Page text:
What I learned from de-cluttering: The sequel.Posted by Donna Freedman on Oct 11, 2012 | 32 comments
What I’ve learned since then? That I didn’t de-clutter enough.
It was shocking to see how many boxes I wound up putting in the moving van. As a result, I have half a dozen suggestions for your own future moves.
Here’s hoping these tips help you avoid merely paying lip service to de-cluttering.
1. Stage a “wear everything challenge” in the weeks or months before a planned move. As I folded clothes into a suitcase I wondered whether I’d ever wear them in Anchorage. A couple of shirts had never been worn at all – I bought them at an outlet mall while shopping for something to wear to my daughter’s wedding. Abby got married in 2008.
2. Ask yourself if you love each item so much that you’d be willing to give a stranger cash from your wallet. Because that’s what you’re doing if you hire a mover, or even a moving van.
3. Ask yourself if you’d be willing to pay to store this item. Because it could happen, if the closets in your new digs aren’t big enough. (Luckily, there are companies like United Mayflower portable storage that will help you find the best option for your storage needs.)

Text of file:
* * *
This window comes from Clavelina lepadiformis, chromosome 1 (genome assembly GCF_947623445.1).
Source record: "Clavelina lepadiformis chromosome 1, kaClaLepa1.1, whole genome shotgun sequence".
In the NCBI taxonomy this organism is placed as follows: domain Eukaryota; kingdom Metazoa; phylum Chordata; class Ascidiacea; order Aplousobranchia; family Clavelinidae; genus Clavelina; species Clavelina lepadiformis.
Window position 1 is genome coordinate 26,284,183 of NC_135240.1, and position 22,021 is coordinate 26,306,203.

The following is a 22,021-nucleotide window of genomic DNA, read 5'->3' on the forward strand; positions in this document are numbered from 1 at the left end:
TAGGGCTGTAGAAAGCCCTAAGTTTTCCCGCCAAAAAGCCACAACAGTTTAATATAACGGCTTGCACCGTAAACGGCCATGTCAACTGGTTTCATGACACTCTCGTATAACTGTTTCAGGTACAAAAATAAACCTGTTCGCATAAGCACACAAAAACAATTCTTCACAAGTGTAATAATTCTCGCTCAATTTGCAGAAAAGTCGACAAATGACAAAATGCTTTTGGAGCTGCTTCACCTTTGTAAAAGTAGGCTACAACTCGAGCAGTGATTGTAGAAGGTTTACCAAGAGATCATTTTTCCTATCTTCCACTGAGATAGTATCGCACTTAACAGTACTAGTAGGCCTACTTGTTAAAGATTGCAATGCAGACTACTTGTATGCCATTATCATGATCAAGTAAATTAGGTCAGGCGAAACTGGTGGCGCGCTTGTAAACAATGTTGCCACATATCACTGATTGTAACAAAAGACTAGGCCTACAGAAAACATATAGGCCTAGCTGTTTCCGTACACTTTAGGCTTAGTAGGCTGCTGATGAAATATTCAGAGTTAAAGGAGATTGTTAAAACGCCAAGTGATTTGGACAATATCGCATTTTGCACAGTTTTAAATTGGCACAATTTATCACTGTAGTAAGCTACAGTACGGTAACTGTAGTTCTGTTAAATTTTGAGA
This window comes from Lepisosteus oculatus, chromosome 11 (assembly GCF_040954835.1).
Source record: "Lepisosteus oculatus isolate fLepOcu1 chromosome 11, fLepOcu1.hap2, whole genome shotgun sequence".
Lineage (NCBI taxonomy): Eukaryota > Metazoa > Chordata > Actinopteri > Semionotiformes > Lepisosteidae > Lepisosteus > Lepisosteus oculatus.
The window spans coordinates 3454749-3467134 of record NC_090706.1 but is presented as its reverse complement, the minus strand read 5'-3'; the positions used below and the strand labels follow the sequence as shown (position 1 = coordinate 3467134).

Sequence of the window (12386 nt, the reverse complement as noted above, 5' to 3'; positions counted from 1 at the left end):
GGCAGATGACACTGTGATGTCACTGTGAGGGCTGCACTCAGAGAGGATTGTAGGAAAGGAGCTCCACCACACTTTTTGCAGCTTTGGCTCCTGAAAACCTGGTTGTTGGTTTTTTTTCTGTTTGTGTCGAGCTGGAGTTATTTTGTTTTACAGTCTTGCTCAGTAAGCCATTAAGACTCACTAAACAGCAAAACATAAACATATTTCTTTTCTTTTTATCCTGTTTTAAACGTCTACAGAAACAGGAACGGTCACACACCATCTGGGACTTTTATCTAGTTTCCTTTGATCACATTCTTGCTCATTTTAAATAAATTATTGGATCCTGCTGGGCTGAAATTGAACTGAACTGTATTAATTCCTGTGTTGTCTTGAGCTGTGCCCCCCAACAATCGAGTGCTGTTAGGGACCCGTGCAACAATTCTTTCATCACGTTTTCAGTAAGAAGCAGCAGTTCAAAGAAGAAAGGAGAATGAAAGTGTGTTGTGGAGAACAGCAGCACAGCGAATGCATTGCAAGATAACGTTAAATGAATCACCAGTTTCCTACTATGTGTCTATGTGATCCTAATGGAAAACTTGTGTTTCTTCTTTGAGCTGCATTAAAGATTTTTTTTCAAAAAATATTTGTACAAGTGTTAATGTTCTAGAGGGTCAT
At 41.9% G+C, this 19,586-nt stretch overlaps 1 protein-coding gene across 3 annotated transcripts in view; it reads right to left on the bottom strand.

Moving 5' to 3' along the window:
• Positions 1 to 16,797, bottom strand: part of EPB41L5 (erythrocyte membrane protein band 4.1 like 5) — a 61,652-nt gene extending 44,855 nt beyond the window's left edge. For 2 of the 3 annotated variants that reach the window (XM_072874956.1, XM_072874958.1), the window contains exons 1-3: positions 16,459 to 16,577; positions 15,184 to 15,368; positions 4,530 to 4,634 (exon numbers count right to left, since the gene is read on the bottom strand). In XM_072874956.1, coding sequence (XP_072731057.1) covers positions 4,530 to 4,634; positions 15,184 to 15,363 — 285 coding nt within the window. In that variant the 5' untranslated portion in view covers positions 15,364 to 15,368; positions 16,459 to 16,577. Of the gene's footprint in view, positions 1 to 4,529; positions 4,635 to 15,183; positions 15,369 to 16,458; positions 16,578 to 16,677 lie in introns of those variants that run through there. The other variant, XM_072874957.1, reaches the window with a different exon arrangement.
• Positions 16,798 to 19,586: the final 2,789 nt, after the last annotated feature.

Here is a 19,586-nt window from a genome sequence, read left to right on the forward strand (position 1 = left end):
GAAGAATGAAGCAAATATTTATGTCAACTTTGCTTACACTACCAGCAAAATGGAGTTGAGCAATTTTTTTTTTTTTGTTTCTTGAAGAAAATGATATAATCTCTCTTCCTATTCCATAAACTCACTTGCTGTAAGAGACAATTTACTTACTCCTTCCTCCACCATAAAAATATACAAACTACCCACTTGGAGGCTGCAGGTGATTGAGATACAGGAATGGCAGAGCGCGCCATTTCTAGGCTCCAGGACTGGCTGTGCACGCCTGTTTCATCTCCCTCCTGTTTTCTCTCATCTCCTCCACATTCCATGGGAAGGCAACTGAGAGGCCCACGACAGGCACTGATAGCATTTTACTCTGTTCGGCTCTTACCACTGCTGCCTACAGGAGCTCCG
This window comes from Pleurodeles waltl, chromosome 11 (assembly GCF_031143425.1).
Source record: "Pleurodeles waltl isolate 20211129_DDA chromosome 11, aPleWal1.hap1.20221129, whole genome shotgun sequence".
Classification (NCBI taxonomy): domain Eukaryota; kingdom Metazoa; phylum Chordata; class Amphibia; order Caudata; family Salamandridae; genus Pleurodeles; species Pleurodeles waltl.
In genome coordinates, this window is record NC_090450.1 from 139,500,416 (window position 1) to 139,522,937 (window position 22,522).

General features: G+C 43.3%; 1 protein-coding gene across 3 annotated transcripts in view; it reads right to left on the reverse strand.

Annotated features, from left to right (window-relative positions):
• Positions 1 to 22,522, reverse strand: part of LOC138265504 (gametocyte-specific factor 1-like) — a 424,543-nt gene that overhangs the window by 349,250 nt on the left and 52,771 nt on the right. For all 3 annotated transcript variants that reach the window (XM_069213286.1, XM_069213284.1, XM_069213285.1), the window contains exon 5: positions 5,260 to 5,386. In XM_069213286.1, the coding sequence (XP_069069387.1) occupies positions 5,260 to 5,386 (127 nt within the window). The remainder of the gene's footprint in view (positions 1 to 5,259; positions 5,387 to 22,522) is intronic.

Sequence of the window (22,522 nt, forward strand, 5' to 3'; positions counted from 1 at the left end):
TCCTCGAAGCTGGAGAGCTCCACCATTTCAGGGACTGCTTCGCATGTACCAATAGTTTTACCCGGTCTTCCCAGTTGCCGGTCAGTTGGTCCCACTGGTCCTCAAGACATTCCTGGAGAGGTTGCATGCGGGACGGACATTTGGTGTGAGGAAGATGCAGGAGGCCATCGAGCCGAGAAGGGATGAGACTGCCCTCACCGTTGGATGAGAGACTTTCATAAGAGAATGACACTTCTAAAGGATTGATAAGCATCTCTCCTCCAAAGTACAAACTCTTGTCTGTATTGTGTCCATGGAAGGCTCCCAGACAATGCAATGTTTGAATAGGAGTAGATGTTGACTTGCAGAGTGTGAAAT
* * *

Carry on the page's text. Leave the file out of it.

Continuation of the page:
4. Institute a “one in/one out” rule. Every time you bring a new item home, you need to get rid of something else. This keeps possessions from piling higher and higher. (A friend’s mom has a one in/two out rule.)
5. Consider a scanner and a camera. Scan documents like your kid’s drawings and schoolwork. Take pictures of items that you put in the “discard/donate” pile so you can look at them later. You can’t keep everything. Not that I didn’t try — I’d hung on to 12 years’ worth of Abby’s report cards and some Christmas ornaments she made out of egg-carton segments.
6. Give yourself permission to shred. My MSN Money colleague Liz Weston wrote a very useful article called “How to purge your financial clutter.” Read it and heed it. I still had bank paperwork from the early 1980s, for heaven’s sake. Fun fact: I used to pay $45 a week for child care. Those were the days.